High Cholesterol: Doctors Debate Whether Children Should Be Tested

By: WebProNews Staff - July 23, 2012

High cholesterol should be a concern for everyone, including children. However, following a government-appointed panel’s recommendation that widespread screening be implemented for America’s youth, some doctors believe such practices should be frowned upon. According to thoughts published in Pediatrics on Monday, critics of the program are speculating that the agressive guidelines set forth by the aforementioned panel have been influenced by the members’ ties to drugmakers.

Are such tests being done simply to help drug manufacturers line their pockets? If you believe the critics, then the answer is yes. Eight of the 14 panel members have connections to certain companies within the medical industry. Although these individuals have stated the payments they received were used to cover the cost of evaluating certain medications, some doctors feel these ties are ultimately a conflict of interest.

Earlier this year, the Journal of the American Medical Association published an article about the effects that cholesterol drugs may have on the children who take them. Such drugs, called statins, have been linked to a rare muscle condition in adults. Unless these young patients have severe issues that cannot be addressed outside of certain lifestyle changes, doctors do not recommend prescribing such medications to kids under the age of ten.

The guidelines recommended by the panel, which have been endorsed by the Academy of Pediatrics, state that blood tests should be administered to children as young as nine in order to properly screen for high cholesterol and future heart disease. Although the panel says treatment should begin with a change to the child’s diet and exercise, they haven’t completely ruled out the use of medication. According to reports, ten percent of children living in the United States currently have unhealthy cholesterol levels.

Dr. Susan Shurin, the acting director of the National Heart, Lung, and Blood Institute, said her organization chose the panel members based on their expertise. She also added that finding a medical professional without ties to the industry is rather difficult. However, she assured the critics that these individuals are the best in the country.

WebProNews Staff

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  • Jane

    High chloresterol levels are the last thing a kid should be worried about. It’s low chloresterol that is the big problem. Low chloresterol makes kids stupid. If you want your kids to be stupid then feed them egg whites (remove the yolks) and worry about their chloresterol levels. Chloresterol is an absolutely essential nutrient for a child. Instead of creating fear in parents, please introduce programs for kids to eat whole eggs, and lots of them.

    • redtopca@yahoo.com

      @Jane – Your comment is completely baseless and ignorant of the facts. Cholesterol is void of nutrients. Try reading this basic fact article from Livestrong.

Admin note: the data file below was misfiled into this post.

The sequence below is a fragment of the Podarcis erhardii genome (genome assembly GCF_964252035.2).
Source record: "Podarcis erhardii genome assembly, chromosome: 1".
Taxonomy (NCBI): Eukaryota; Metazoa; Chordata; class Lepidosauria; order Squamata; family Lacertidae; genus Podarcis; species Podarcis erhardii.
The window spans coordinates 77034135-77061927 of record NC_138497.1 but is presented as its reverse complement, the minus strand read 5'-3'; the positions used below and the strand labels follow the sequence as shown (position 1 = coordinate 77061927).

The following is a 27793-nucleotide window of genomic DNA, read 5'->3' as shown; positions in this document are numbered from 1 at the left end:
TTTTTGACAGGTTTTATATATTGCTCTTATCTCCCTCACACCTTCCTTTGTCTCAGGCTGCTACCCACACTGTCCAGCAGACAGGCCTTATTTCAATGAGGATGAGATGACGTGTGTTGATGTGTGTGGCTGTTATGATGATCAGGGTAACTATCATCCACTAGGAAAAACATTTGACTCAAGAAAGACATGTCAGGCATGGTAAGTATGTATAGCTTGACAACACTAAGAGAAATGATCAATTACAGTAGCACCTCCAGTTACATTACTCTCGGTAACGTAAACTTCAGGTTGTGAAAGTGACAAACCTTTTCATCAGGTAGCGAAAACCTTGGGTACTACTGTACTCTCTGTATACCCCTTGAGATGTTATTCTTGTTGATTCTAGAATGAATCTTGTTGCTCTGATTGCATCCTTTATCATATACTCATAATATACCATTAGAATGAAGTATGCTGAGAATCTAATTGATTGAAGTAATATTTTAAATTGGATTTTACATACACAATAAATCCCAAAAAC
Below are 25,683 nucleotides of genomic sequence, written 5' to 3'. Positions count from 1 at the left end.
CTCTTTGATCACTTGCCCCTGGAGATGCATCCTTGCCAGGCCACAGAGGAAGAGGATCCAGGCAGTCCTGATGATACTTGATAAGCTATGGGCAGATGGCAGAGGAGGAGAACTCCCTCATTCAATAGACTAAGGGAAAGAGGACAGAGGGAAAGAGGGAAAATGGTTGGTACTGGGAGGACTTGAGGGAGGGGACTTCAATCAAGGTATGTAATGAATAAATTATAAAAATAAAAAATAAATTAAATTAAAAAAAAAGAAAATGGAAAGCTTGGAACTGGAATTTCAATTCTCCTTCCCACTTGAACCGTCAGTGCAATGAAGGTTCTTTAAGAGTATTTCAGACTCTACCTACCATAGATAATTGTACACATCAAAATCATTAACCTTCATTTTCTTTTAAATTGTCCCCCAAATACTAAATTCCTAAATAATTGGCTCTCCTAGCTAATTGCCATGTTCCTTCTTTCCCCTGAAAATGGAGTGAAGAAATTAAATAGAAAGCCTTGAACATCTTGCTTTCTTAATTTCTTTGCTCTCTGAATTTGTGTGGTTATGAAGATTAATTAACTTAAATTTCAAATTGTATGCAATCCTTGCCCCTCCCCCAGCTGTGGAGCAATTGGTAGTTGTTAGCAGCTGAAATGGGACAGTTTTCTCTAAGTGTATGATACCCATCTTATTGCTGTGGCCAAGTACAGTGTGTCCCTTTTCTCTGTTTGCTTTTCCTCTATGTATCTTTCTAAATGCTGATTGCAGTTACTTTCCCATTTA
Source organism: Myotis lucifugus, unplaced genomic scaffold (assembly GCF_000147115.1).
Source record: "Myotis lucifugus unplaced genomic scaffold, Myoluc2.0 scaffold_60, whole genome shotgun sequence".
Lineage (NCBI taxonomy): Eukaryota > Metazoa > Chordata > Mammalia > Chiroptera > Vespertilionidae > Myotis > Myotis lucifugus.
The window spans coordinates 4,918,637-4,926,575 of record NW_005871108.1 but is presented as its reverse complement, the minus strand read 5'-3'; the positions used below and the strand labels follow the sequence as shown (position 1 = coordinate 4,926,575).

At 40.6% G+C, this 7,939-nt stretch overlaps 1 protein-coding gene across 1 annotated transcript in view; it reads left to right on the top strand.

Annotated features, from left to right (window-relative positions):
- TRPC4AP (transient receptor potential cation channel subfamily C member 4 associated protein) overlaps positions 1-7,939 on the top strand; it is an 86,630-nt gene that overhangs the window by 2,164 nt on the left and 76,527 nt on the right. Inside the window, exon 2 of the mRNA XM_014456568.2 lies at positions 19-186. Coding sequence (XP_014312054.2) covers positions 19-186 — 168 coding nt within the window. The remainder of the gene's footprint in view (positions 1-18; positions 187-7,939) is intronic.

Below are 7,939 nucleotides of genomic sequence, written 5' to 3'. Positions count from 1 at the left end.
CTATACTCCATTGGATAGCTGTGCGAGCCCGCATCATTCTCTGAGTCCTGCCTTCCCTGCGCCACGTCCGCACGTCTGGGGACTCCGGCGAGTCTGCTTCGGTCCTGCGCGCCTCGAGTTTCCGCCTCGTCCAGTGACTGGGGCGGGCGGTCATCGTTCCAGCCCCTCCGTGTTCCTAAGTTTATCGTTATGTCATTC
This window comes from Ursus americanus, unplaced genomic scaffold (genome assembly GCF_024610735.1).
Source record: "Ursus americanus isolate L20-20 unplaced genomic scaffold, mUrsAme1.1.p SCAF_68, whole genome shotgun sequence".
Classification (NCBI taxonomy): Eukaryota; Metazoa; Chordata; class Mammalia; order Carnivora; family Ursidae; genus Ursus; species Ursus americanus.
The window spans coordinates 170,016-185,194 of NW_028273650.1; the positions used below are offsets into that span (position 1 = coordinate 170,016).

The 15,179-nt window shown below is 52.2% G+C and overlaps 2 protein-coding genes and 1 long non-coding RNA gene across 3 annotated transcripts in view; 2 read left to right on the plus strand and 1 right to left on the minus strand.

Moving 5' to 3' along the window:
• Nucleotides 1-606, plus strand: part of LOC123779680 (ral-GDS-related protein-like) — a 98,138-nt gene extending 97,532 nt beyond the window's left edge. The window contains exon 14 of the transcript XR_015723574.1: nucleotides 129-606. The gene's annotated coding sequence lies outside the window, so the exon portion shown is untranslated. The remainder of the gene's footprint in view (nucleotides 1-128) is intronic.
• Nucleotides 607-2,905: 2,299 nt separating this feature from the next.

If you are feeding your children high cholesterol foods thinking you are helping them, you are doing the opposite. You are killing them. You want them to be smart, read them a book. Preferably one about nutrition.

  • Moki

    The previous statement is ignorant. Myself and my brothers (6 yrs younger)were tested over 20 years ago and due to it being a hereditary trait we have high cholesterol. We were the youngest case at our hospital and due to the lack of testing on kids, doctors did not know how to treat us as children. Now that I am 31 it is harder to lower my cholesterol because as we were younger our liver and thyroid had to be considered due to only a few medications. For the record I have two degress and graduated with honors, so high or low choloesterol does not make a child stupid; it’s uneducated parents.

  • Kimberly Small

    Let’s do something simple….Limit junk food you allow your chldren to eat. Encourage good food choices…fresh fruit and veggies, lean meat, water, healthy kid-healthy drinks…Kids get their cues from us!!! If we offer the good stuff, discourage the bad stuff… kids will be fine. They come here eating on demand and most kids will make good choices if they are available and if they are taught this is the right thing to do!!! Don’t make something complicated that doesn’t need to be!!!!!!!!!!!!!!!!!!

  • Jason

    When I was 13 my total cholesterol was 347…they naturally put me on a diet…I did for 2 months…it was 437 the next time. My liver just flat out makes it. My brother had a quadruple bypass at 46 and my dad died of an aneurysm at 60. I was put on zocor at 20 it didn’t work…been on Lipitor ever since, and now Im 31. At 40 mg it gets it down to just over 200. My Dr. just put me on 80 mg.

    I am all for testing kids though once they go through puberty. Because cholesterol effects the lipid bi-layers of cells. So in theory you may need a bit more when going through development…as least that’s my theory. But once you reach maturity if they are high…put them on it…who wants a heart attack at 48 or dead at 60…not me.